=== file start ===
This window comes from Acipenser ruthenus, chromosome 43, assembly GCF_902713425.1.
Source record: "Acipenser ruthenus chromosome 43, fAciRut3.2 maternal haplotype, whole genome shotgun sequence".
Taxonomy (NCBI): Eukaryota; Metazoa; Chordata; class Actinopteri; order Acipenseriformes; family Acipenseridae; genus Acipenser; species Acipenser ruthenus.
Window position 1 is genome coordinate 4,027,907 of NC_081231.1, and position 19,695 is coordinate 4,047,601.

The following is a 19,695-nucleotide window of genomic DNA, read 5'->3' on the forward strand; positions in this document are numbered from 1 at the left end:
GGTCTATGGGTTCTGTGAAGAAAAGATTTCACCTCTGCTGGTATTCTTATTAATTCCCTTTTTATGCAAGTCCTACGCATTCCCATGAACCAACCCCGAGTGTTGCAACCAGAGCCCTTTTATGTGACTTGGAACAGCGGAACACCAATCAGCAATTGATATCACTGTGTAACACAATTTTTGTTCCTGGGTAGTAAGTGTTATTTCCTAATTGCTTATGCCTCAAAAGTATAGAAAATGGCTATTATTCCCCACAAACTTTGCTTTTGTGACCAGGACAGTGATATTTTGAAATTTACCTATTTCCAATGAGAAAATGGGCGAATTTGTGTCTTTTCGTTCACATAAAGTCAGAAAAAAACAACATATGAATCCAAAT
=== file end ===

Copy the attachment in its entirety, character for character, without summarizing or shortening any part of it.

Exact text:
This window comes from Acipenser ruthenus, chromosome 43, assembly GCF_902713425.1.
Source record: "Acipenser ruthenus chromosome 43, fAciRut3.2 maternal haplotype, whole genome shotgun sequence".
Taxonomy (NCBI): Eukaryota; Metazoa; Chordata; class Actinopteri; order Acipenseriformes; family Acipenseridae; genus Acipenser; species Acipenser ruthenus.
Window position 1 is genome coordinate 4,027,907 of NC_081231.1, and position 19,695 is coordinate 4,047,601.

The following is a 19,695-nucleotide window of genomic DNA, read 5'->3' on the forward strand; positions in this document are numbered from 1 at the left end:
GGTCTATGGGTTCTGTGAAGAAAAGATTTCACCTCTGCTGGTATTCTTATTAATTCCCTTTTTATGCAAGTCCTACGCATTCCCATGAACCAACCCCGAGTGTTGCAACCAGAGCCCTTTTATGTGACTTGGAACAGCGGAACACCAATCAGCAATTGATATCACTGTGTAACACAATTTTTGTTCCTGGGTAGTAAGTGTTATTTCCTAATTGCTTATGCCTCAAAAGTATAGAAAATGGCTATTATTCCCCACAAACTTTGCTTTTGTGACCAGGACAGTGATATTTTGAAATTTACCTATTTCCAATGAGAAAATGGGCGAATTTGTGTCTTTTCGTTCACATAAAGTCAGAAAAAAACAACATATGAATCCAAAT